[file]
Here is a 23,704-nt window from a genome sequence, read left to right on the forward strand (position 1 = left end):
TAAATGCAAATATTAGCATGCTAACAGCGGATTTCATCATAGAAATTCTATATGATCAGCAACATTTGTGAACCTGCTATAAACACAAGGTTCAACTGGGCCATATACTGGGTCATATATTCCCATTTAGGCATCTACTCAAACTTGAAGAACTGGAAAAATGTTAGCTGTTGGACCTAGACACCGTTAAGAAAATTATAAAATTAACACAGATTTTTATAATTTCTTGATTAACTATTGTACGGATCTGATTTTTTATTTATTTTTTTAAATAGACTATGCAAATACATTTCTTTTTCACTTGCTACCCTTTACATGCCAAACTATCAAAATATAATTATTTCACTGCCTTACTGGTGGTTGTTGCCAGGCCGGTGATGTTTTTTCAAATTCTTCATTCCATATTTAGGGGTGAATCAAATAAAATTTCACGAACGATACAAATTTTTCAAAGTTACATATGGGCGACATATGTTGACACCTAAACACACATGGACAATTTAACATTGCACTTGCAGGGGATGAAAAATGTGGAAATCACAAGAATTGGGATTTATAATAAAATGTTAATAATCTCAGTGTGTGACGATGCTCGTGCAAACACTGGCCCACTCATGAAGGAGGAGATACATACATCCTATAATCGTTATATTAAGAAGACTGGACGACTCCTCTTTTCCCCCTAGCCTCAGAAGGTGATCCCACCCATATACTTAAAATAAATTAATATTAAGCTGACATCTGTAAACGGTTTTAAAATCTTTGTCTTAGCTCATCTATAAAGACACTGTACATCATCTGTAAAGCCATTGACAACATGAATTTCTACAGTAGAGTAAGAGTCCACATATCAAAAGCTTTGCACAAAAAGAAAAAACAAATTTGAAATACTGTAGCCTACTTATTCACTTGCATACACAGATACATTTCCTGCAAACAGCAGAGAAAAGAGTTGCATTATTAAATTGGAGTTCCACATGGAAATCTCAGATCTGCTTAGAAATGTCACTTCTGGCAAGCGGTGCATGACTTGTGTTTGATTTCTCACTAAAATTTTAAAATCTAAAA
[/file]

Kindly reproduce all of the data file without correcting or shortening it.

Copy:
Here is a 23,704-nt window from a genome sequence, read left to right on the forward strand (position 1 = left end):
TAAATGCAAATATTAGCATGCTAACAGCGGATTTCATCATAGAAATTCTATATGATCAGCAACATTTGTGAACCTGCTATAAACACAAGGTTCAACTGGGCCATATACTGGGTCATATATTCCCATTTAGGCATCTACTCAAACTTGAAGAACTGGAAAAATGTTAGCTGTTGGACCTAGACACCGTTAAGAAAATTATAAAATTAACACAGATTTTTATAATTTCTTGATTAACTATTGTACGGATCTGATTTTTTATTTATTTTTTTAAATAGACTATGCAAATACATTTCTTTTTCACTTGCTACCCTTTACATGCCAAACTATCAAAATATAATTATTTCACTGCCTTACTGGTGGTTGTTGCCAGGCCGGTGATGTTTTTTCAAATTCTTCATTCCATATTTAGGGGTGAATCAAATAAAATTTCACGAACGATACAAATTTTTCAAAGTTACATATGGGCGACATATGTTGACACCTAAACACACATGGACAATTTAACATTGCACTTGCAGGGGATGAAAAATGTGGAAATCACAAGAATTGGGATTTATAATAAAATGTTAATAATCTCAGTGTGTGACGATGCTCGTGCAAACACTGGCCCACTCATGAAGGAGGAGATACATACATCCTATAATCGTTATATTAAGAAGACTGGACGACTCCTCTTTTCCCCCTAGCCTCAGAAGGTGATCCCACCCATATACTTAAAATAAATTAATATTAAGCTGACATCTGTAAACGGTTTTAAAATCTTTGTCTTAGCTCATCTATAAAGACACTGTACATCATCTGTAAAGCCATTGACAACATGAATTTCTACAGTAGAGTAAGAGTCCACATATCAAAAGCTTTGCACAAAAAGAAAAAACAAATTTGAAATACTGTAGCCTACTTATTCACTTGCATACACAGATACATTTCCTGCAAACAGCAGAGAAAAGAGTTGCATTATTAAATTGGAGTTCCACATGGAAATCTCAGATCTGCTTAGAAATGTCACTTCTGGCAAGCGGTGCATGACTTGTGTTTGATTTCTCACTAAAATTTTAAAATCTAAAA